May 16, 2016
by Ariel Adams
TAG Heuer is going to sell a lot of these… I am, of course, referring to the TAG Heuer Carrera Heuer-02T Tourbillon timepiece that is a new-for-2016 product and is among the most affordable (if not the most affordable) Swiss tourbillon-equipped watch of today. During Baselworld 2015, we debuted the TAG Heuer Carrera-02T Tourbillon (here), which promised an “unheard of” price of about $15,000 for a Swiss tourbillon-based watch. Now that I have one on the wrist, the question is “how did it come out?” and “how good is it for the money?” Let’s explore the interesting story and product that is the newest TAG Heuer tourbillon with its in-house made Heuer-02T movement.
The genesis of the Heuer-02T movement and the TAG Heuer Carrera Heuer-02T Tourbillon watch is multi-layered, so allow me to explain the backstory (again, for some people) as best as I can. This watch did not evolve out of a vacuum, but is rather the result of a series of interesting events coalescing to make for just such a watch to be developed. I suppose the story begins with the movement.
In 2013, TAG Heuer opened up a new factory in Chevenez, Switzerland, designed to produce their then-new in-house CH80 caliber (where CH actually stood for Chevenez and 80 for its claimed power reserve), as well as their caliber 1887. aBlogtoWatch was extremely excited about the CH 80 (hands-on here with the watch), which would have been a super cool and thoroughly modern automatic chronograph movement. If you click on the link to the article, you can see just how clean and advanced the facility is. For a range of reasons, the CH 80 movement plan was sort of mothballed. My understanding is that for a few reasons TAG Heuer wanted to focus almost exclusively on producing its 1887 movement. I think one reason for this move was that it would have been difficult to separate the CH 80 and 1887 for the consumer in terms of which they should buy, because they, both being automatic chronographs, basically offered the same functionality (even though they had different chronograph layouts and power reserve).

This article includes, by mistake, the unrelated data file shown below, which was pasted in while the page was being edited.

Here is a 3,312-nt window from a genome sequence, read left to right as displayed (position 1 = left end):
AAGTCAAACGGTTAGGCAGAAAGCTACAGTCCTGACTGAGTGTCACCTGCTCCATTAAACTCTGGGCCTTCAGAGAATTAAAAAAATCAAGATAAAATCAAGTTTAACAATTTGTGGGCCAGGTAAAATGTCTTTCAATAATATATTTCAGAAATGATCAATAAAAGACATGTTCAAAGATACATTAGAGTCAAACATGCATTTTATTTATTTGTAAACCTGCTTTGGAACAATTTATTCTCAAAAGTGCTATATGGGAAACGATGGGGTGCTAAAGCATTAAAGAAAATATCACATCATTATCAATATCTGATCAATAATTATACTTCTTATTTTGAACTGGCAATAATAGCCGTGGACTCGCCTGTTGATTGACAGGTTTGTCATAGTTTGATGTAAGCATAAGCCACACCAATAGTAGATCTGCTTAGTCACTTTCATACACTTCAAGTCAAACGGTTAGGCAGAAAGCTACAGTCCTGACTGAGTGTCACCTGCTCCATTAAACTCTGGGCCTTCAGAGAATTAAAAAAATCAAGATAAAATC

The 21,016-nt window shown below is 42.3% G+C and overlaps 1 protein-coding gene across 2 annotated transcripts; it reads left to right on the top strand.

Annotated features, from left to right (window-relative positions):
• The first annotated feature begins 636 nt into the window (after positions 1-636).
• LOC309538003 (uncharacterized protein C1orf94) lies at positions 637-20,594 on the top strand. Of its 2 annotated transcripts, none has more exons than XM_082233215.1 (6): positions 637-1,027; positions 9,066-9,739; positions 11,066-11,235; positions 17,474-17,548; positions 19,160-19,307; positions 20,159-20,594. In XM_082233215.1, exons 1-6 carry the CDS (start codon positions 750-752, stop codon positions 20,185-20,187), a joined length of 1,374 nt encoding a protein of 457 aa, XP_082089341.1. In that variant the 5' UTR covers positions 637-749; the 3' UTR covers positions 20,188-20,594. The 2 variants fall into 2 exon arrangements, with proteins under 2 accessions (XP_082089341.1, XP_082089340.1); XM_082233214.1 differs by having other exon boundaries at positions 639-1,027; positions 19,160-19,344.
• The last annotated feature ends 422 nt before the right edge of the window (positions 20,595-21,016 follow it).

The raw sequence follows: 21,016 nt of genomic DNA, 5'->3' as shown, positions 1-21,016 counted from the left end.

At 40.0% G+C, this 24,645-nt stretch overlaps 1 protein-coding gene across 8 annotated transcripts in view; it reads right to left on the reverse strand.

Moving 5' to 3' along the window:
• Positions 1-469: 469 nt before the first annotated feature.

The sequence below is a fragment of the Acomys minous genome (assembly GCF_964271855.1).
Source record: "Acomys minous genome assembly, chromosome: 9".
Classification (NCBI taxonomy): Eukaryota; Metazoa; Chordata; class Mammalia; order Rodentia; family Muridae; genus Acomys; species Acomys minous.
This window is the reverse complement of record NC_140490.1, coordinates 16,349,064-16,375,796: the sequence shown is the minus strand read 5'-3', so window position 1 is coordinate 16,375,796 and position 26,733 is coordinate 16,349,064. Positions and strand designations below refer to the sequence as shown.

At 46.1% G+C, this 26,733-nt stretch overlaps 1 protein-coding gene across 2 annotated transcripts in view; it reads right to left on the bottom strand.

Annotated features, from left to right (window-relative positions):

While we lamented the fact that we would not see CH 80 movements in TAG Heuer timepieces any time soon, the CH 80 movements found use in an interesting project that would eventually transform them into the Heuer-02T movements. More on that below.
Something else interesting happened in 2015, and that was Jean-Claude Biver taking over as interim CEO of TAG Heuer. Under his leadership, the brand would undergo some changes including overall price reductions, as well as a broadening of the product range to satisfy the aesthetic and lifestyle demands of millennials. While the brand’s iconic Carrera remains part of the collection, TAG Heuer introduced the Carrera Heuer 01 watch (aBlogtoWatch review here) collection as a complement to the rest of the Carrera family.
The TAG Heuer Carrera Heuer 01 watch introduced a new case design as well as a variation on the 1887 movement known as the caliber Heuer 01. Skeletonized and more modern in execution, the Carrera Heuer 01 signaled a new era of the TAG Heuer brand that Mr. Biver himself commented was part of a larger strategy to take what worked for him at Hublot and apply it to a more accessibly-priced brand plan at TAG Heuer. As a true sign of the times, the TAG Heuer Carrera Heuer 01 case design is used not only in the Carrera Heuer 01 watch, but also the Carrera Connected smartwatch, as well this TAG Heuer Carrera Heuer-02T Tourbillon. In truth, the case design works well for all of these products despite the price differences. TAG Heuer is going for a “brand DNA” look with this new Carrera case, and I think it is working.